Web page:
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Discussion Starter · #1 ·
I'm curious as to how many Service Rifle shooters "milk" the trigger in rapid fire?

That is to hold the trigger to the rear after a shot until sight picture/alignment has been reaquired. Then release the trigger just enough to allow it to reset without going back into the first trigger stage, in essence making it act like a single stage trigger.

Regards

Jim
 

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I do. I've never heard it referred to as "milking" though.
It's the best and most efficient way to make the shot.
My M1-A trigger works like that. The AR trigger has some take up after the trigger resets so this technique is not possible.

pg
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Discussion Starter · #3 ·
Milking is the only thing I've ever heard it called. But I don't think it was commonly used in my neck of the woods.

I should have specified M1A /Garand. I don't know much about the AR.

I played with the technique some when I was shooting a lot. I'm easing back into Service Rifle and may go this route. The trigger on my new rifle is set up with a stiff first stage. In rapid fire because I'm so out of practice I'm pulling right through the first stage into the second and busting the shot.

Regards

Jim
 

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Be careful with milking the trigger in rapid fire...

A loose position can result (pretty easily) in a second shot breaking without really being aimed at all.... resulting in quite the test of your natural point of aim.

Seriously, though - holding back through recoil, then releasing just enough to hear (or more properly feel the click before squeezing that second shot may seem like an efficient trigger technique, but I'd put forth the notion that all of your shots should use the same trigger technique... be it rapid, offhand, or slowfire. The amount of time saved by milking is practically nil. The danger of a recoil-induced second shot is real, and in my opinion the deviation from a carefully and methodically engaged trigger technique isn't worth the "benefit."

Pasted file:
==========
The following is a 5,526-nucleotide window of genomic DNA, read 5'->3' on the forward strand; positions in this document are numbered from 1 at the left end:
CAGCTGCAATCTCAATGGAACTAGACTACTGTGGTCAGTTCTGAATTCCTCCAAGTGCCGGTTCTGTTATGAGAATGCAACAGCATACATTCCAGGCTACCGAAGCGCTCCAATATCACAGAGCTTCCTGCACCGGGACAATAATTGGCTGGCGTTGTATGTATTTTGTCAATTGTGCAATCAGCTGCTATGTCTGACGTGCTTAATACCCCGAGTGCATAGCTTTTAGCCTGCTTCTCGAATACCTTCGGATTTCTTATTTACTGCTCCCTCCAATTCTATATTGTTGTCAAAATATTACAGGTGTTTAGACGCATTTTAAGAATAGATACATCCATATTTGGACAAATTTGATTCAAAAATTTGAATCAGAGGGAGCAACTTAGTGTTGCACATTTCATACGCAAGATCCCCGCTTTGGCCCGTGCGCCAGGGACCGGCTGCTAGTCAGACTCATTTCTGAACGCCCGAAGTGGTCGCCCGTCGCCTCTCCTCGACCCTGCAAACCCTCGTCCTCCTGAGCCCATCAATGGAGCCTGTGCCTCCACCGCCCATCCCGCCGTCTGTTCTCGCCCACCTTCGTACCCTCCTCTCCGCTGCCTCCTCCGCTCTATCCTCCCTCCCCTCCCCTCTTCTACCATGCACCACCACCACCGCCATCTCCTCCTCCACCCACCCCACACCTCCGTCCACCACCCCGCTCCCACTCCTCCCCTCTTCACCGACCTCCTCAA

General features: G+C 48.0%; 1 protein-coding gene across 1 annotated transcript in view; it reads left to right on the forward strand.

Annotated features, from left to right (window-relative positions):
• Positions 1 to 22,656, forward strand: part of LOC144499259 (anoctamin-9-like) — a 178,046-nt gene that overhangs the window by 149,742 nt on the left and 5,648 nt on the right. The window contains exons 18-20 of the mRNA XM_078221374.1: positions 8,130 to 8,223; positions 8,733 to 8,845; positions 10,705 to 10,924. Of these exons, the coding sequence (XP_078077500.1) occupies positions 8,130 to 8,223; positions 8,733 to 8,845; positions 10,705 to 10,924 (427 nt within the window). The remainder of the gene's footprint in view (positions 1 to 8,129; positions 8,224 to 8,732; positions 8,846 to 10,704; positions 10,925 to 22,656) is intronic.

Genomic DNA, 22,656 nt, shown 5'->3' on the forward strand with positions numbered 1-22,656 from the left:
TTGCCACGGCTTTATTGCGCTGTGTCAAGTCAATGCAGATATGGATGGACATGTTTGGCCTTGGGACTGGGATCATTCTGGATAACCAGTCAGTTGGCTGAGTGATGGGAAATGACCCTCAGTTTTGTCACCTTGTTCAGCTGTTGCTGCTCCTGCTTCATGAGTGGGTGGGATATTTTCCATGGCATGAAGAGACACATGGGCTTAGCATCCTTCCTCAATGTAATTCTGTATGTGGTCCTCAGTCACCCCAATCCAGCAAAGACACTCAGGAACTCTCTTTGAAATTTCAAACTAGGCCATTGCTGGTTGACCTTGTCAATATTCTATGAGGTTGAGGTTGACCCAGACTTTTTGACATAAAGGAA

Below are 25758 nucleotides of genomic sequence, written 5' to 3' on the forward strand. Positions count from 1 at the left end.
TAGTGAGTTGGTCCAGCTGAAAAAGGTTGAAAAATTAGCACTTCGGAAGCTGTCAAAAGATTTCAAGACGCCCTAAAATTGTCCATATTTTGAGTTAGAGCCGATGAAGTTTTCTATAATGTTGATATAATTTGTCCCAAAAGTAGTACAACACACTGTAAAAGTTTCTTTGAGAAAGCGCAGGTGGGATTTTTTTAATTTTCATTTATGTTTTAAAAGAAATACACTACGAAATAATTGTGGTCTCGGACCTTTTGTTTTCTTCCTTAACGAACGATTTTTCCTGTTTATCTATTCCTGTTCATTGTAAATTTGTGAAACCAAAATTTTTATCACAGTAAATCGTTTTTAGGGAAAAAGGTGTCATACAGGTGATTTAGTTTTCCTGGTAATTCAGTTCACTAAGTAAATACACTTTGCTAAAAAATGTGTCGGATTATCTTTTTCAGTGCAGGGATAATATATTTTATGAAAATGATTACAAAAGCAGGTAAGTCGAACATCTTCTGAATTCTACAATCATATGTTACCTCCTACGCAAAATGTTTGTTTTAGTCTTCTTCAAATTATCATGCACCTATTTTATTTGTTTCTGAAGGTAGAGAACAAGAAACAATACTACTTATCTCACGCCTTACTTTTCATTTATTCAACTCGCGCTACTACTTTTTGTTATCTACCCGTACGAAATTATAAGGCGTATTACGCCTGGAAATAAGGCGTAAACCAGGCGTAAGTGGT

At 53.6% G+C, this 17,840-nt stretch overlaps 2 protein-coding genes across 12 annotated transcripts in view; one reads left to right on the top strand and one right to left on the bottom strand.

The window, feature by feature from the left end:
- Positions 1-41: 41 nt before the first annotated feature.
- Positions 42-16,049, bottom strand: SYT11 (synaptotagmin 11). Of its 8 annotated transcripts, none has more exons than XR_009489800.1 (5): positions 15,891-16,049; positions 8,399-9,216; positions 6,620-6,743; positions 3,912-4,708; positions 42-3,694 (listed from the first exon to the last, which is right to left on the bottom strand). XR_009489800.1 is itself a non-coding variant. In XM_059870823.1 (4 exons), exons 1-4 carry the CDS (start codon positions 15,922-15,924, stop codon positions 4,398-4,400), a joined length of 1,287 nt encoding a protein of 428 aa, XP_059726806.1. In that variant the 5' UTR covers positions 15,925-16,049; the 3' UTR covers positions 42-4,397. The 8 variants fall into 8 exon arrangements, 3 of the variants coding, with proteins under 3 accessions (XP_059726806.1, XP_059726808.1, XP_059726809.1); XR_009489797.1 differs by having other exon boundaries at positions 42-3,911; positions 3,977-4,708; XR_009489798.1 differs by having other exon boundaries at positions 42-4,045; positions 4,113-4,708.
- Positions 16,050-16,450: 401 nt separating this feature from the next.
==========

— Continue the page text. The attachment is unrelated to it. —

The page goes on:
But then again, that's just my opinion. Shoot how ya like. MCORPS1
 

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Discussion Starter · #5 ·
B 2/75

Know what you mean re: a second shot breaking without really being aimed at all

First time I tried this was a sitting string in a leg match at Camp Atterbury IN.

I did the partial release on the trigger too soon - had not stopped rocking from recoil. Put the round into the safety berm in front of the pits. Sounded like a slow motion slam fire/double. My scorekeeper thought it was a double and asked if I wanted an alibi.

Minus 10 points right out of the chute. No leg points that day.

The trigger on my new rifle is very different from the one I used when I was really into the game. The 2nd stage letoff is the best I ever shot but the 1st stage is heavy. This is not an issue in slow fire but it's causing me grief in rapid. I caught my self pulling right through the 1st and 2nd stages without pause because it's hard to tell when stage 1 is over.

If you do this right it eliminates one step in the process (taking up the slack). Just verify picture/alignment, apply a little pressure and away it goes.

I've been out of this for years so this is like starting over. Could be I've just forgot how to shoot a 2 stage trigger.

Regards

Jim
 

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I don't "milk" or really do anything fancy with trigger manipulation during RF. I just do the same thing I do with SF only faster. After breaking the shot, I let the trigger go all the way back out. At the tail end of the recoil, I take my breath and as I exhale, I take up the slack on the trigger. When the front post settles where I want it, I rapidly, but smoothly, squeeze out the last stage. If you try to really get sophisticated on your trigger manipulation, you'll find yourself worrying about it too much during the string of fire. You want everything to be as natural as possible to make your muscular movements automatic. Your concious focus needs to stay on your front sight.